DAY FOUR: Let’s take a journey into a more rural environment, but with nice people and at a leisurely pace. Let’s head on over to Brompton Tours run by the Awa-re company. The owner, Mr. Saeki is such a great guy. Spend the day with him and his team trundling around the countryside on fold-up bicycles that can jump on and off trains all over the area. See beautify rivers and bridges, stop for a delicious somen noodle lunch, visit fruit fields, and experience local handicraft too. At the end of the day, spend the night at a local inn.
DAY FIVE: Let’s take the train for a few hours and head on out to the very edge of Shikoku: Kochi Prefecture. Kochi is a huge area, and counts for about half of all of Shikoku. Take the train and rumble along the coast of the south of Shikoku. Enjoy the sight of yuzu fruit orchards and the rolling landscape until you arrive at Kochi City. Spend the day checking out Kochi Castle, and the evening at the Hirome market, where you can eat and drink with locals. If you have time during the day it would be great to get out on a canoe or paddle boat on the Niyodo River. The water is so pure and clear, you can see straight to the bottom. It’s like gliding on a mirror.
DAY SIX: After an evening of pleasant revelry with Kochi locals, it’s time to head north to Ehime Prefecture. There are some wonderful wonderful things to see here. Let’s go to to Uwajima Castle. The structure has been so carefully and delicately designed and maintained. Standing on the hill and climbing to the top you can really enjoy a panoramic view of the area. After visiting here I strongly recommend a visit to the marvel that is Garyu Sanso. This is an incredibly designed tea house with garden. The architecture and garden are combined in such a way that the Japanese aesthetic of “wabi-sabi” is sure to be better understood, even for a Canadian barbarian knucklehead like myself.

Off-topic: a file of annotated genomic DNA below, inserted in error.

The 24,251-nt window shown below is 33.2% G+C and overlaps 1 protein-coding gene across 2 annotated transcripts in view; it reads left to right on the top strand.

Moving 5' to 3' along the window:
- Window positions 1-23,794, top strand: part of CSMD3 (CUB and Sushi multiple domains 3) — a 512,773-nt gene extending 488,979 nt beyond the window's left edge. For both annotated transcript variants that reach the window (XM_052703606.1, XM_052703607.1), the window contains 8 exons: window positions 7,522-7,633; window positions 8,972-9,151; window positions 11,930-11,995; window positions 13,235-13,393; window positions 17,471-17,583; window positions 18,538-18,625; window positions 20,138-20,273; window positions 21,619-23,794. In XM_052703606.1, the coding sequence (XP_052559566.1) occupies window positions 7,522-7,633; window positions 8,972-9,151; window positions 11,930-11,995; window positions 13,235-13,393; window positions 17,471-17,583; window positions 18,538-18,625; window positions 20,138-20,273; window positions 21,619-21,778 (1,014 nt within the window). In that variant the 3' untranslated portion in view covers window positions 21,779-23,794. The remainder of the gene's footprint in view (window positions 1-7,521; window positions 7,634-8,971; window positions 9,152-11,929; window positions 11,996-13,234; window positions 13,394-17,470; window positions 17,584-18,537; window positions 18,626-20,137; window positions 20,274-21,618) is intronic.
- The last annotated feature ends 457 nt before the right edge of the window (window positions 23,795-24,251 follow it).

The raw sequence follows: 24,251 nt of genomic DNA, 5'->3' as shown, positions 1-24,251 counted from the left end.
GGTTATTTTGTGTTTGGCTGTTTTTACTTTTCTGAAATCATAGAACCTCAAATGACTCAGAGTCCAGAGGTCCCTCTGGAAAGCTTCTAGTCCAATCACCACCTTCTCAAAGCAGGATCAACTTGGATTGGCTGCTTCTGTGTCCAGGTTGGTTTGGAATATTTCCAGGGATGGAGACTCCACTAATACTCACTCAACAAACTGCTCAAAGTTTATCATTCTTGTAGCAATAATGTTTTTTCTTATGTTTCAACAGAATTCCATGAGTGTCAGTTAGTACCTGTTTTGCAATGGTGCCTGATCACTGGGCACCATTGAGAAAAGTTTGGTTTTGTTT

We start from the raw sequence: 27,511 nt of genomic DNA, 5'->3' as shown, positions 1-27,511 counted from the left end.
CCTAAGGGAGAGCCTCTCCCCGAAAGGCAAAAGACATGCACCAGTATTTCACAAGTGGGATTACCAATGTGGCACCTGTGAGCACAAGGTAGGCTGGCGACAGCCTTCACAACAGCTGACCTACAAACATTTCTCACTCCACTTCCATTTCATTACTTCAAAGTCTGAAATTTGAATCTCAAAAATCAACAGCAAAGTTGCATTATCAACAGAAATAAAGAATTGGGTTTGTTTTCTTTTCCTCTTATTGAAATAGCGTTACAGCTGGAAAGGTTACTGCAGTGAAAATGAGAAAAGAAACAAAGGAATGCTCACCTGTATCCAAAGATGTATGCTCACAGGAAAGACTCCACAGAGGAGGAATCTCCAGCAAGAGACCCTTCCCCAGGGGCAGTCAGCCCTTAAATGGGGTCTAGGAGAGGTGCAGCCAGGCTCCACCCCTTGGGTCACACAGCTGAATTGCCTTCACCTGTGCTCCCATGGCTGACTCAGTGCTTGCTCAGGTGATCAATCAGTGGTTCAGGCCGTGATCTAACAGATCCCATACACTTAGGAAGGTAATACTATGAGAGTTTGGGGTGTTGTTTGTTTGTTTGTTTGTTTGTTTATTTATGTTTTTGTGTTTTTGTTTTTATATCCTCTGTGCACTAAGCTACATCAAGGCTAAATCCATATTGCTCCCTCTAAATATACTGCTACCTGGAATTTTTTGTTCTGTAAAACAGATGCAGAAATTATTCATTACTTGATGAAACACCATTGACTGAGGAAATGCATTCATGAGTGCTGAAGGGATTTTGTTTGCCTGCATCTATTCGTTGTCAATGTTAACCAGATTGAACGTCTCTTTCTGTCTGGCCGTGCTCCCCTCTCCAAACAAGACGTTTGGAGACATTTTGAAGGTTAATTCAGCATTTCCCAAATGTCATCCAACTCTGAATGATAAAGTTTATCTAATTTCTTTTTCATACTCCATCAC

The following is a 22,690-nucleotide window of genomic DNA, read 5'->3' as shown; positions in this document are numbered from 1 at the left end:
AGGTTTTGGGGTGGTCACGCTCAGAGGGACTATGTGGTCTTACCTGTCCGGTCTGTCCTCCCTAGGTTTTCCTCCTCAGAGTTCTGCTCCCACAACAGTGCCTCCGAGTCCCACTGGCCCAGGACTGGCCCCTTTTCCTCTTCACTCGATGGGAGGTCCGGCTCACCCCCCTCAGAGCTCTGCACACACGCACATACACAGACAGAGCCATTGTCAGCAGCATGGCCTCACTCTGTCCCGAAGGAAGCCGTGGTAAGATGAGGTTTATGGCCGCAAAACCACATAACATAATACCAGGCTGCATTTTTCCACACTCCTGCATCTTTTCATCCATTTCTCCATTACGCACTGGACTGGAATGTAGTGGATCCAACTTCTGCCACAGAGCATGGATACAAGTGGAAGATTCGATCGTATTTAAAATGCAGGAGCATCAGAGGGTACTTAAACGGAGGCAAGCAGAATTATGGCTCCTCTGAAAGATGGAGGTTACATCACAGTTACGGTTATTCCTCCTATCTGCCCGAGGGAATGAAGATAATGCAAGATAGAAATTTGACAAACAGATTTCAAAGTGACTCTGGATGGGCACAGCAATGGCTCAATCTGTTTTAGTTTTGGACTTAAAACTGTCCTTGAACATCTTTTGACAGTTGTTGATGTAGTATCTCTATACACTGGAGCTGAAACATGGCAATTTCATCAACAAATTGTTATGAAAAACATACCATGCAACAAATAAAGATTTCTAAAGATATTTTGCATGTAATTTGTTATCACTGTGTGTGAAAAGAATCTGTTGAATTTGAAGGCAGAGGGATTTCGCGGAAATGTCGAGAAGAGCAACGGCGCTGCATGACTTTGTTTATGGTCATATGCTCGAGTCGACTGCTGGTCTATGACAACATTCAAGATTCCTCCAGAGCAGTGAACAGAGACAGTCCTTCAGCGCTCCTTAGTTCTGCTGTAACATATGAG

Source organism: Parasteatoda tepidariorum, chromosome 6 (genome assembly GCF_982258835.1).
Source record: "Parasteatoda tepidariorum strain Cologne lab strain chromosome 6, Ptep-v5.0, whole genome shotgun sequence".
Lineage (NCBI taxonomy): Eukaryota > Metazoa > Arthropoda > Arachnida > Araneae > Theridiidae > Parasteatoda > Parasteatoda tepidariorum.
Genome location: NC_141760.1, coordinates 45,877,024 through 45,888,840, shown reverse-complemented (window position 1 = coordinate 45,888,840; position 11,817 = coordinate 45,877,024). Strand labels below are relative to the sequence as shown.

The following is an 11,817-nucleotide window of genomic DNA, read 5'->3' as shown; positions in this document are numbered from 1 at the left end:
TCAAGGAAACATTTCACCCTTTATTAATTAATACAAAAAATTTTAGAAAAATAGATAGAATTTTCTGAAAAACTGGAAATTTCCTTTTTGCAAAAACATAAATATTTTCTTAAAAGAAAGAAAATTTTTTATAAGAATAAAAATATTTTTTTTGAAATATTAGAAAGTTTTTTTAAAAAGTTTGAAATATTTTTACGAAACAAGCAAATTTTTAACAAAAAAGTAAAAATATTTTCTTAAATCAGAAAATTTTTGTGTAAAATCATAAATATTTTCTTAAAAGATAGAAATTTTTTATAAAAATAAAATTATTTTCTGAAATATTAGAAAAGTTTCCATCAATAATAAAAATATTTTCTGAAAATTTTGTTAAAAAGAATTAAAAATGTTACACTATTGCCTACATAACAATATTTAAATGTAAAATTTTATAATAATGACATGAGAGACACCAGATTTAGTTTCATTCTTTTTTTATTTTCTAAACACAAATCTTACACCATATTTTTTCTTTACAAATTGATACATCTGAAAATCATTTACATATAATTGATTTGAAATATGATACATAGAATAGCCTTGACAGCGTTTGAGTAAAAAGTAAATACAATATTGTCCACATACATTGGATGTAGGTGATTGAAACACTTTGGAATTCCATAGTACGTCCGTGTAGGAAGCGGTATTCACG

DAY SEVEN: No trip to Ehime would be complete with a visit to both the Matsuyama Castle, which is super cool, and Dogo Onsen, an ancient onsen bath that must be experienced to be understood. The buildings and culture of the area are glorious. And if you have time, go and visit Ishiteji, an unbelievable temple near the station, and which contains a key story to the Shikoku Pilgrimage.
DAY EIGHT: Our time is so fleeting, and here we are at the end of a Shikoku whirlwind. I lament that there are so many other places that I want to introduce to you. So many excellent natural places, outdoor activities, mountains to climb, shrines to visit, historical places to take in, delicious rare foods to try, and marvelous adult beverages to imbibe.
Now you are in Matsuyama. A quick trip north will send you to HIroshima if you choose, or hop on a quick flight back to Tokyo if home is beckoning you to return. In the meantime, you have made some astonishing memories to take with you, and there is much more to see and explore on your next visit to Shikoku.
I guess that I will just put up a few more suggestions for tours here to Shikoku for you to peruse and to choose from. Of course you can mix and match as you like, depending on your circumstances and schedule. It’s completely up to you!
All of these are merely suggestions for you to head out and put together a tour for yourself. But, if you would like someone to put all this together for you, please contact us directly. We have a number of land-operators and tour companies we consult with and refer visitors to. They can help you put together a seamless and stress-free deep Japan experience for you.
Email us at firstname.lastname@example.org . We will get you on your way here!